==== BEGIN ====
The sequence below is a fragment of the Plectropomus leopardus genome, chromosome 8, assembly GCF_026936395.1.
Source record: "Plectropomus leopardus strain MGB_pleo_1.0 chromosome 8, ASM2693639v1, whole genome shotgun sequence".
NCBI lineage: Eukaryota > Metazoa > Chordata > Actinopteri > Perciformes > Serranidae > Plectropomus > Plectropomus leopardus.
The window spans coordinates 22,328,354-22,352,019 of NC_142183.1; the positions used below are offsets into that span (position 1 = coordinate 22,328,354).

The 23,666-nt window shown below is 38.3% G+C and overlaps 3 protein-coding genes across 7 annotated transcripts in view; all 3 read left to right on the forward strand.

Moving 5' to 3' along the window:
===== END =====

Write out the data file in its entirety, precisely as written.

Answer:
The sequence below is a fragment of the Plectropomus leopardus genome, chromosome 8, assembly GCF_026936395.1.
Source record: "Plectropomus leopardus strain MGB_pleo_1.0 chromosome 8, ASM2693639v1, whole genome shotgun sequence".
NCBI lineage: Eukaryota > Metazoa > Chordata > Actinopteri > Perciformes > Serranidae > Plectropomus > Plectropomus leopardus.
The window spans coordinates 22,328,354-22,352,019 of NC_142183.1; the positions used below are offsets into that span (position 1 = coordinate 22,328,354).

The 23,666-nt window shown below is 38.3% G+C and overlaps 3 protein-coding genes across 7 annotated transcripts in view; all 3 read left to right on the forward strand.

Moving 5' to 3' along the window: